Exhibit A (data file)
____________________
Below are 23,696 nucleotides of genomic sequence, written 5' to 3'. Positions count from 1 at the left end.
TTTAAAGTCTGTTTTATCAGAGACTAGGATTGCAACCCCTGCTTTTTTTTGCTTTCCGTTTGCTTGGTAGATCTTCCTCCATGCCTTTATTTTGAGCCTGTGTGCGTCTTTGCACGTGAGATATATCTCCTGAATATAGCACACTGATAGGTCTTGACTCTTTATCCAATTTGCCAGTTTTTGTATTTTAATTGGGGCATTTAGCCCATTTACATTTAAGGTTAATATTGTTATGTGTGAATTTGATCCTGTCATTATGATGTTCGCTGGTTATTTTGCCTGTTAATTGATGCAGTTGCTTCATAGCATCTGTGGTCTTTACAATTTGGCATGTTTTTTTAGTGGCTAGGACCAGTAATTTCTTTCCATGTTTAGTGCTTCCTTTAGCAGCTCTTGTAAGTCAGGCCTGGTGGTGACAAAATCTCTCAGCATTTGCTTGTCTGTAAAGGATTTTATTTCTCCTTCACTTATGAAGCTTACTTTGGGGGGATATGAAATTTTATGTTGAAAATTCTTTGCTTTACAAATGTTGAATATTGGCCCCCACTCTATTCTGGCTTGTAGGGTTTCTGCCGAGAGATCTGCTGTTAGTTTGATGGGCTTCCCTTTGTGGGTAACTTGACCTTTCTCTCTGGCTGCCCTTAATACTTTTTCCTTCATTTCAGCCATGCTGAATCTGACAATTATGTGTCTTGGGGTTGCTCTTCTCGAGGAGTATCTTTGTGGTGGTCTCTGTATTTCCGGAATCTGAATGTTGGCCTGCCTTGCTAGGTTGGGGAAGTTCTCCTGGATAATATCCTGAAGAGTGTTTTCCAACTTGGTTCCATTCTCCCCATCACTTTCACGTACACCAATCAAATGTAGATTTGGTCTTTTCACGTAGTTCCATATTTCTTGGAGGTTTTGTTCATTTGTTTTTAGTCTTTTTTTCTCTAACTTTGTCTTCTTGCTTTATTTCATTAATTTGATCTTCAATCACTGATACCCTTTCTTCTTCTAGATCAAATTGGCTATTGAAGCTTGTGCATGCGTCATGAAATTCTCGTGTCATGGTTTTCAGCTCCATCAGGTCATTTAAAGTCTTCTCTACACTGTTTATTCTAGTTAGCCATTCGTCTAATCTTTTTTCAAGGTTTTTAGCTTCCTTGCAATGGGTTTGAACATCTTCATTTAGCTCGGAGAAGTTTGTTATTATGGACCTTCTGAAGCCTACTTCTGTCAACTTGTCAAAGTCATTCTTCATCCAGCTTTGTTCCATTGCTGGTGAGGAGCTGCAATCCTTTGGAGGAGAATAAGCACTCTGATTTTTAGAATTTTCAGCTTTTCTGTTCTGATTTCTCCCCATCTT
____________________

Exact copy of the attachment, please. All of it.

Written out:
Below are 23,696 nucleotides of genomic sequence, written 5' to 3'. Positions count from 1 at the left end.
TTTAAAGTCTGTTTTATCAGAGACTAGGATTGCAACCCCTGCTTTTTTTTGCTTTCCGTTTGCTTGGTAGATCTTCCTCCATGCCTTTATTTTGAGCCTGTGTGCGTCTTTGCACGTGAGATATATCTCCTGAATATAGCACACTGATAGGTCTTGACTCTTTATCCAATTTGCCAGTTTTTGTATTTTAATTGGGGCATTTAGCCCATTTACATTTAAGGTTAATATTGTTATGTGTGAATTTGATCCTGTCATTATGATGTTCGCTGGTTATTTTGCCTGTTAATTGATGCAGTTGCTTCATAGCATCTGTGGTCTTTACAATTTGGCATGTTTTTTTAGTGGCTAGGACCAGTAATTTCTTTCCATGTTTAGTGCTTCCTTTAGCAGCTCTTGTAAGTCAGGCCTGGTGGTGACAAAATCTCTCAGCATTTGCTTGTCTGTAAAGGATTTTATTTCTCCTTCACTTATGAAGCTTACTTTGGGGGGATATGAAATTTTATGTTGAAAATTCTTTGCTTTACAAATGTTGAATATTGGCCCCCACTCTATTCTGGCTTGTAGGGTTTCTGCCGAGAGATCTGCTGTTAGTTTGATGGGCTTCCCTTTGTGGGTAACTTGACCTTTCTCTCTGGCTGCCCTTAATACTTTTTCCTTCATTTCAGCCATGCTGAATCTGACAATTATGTGTCTTGGGGTTGCTCTTCTCGAGGAGTATCTTTGTGGTGGTCTCTGTATTTCCGGAATCTGAATGTTGGCCTGCCTTGCTAGGTTGGGGAAGTTCTCCTGGATAATATCCTGAAGAGTGTTTTCCAACTTGGTTCCATTCTCCCCATCACTTTCACGTACACCAATCAAATGTAGATTTGGTCTTTTCACGTAGTTCCATATTTCTTGGAGGTTTTGTTCATTTGTTTTTAGTCTTTTTTTCTCTAACTTTGTCTTCTTGCTTTATTTCATTAATTTGATCTTCAATCACTGATACCCTTTCTTCTTCTAGATCAAATTGGCTATTGAAGCTTGTGCATGCGTCATGAAATTCTCGTGTCATGGTTTTCAGCTCCATCAGGTCATTTAAAGTCTTCTCTACACTGTTTATTCTAGTTAGCCATTCGTCTAATCTTTTTTCAAGGTTTTTAGCTTCCTTGCAATGGGTTTGAACATCTTCATTTAGCTCGGAGAAGTTTGTTATTATGGACCTTCTGAAGCCTACTTCTGTCAACTTGTCAAAGTCATTCTTCATCCAGCTTTGTTCCATTGCTGGTGAGGAGCTGCAATCCTTTGGAGGAGAATAAGCACTCTGATTTTTAGAATTTTCAGCTTTTCTGTTCTGATTTCTCCCCATCTT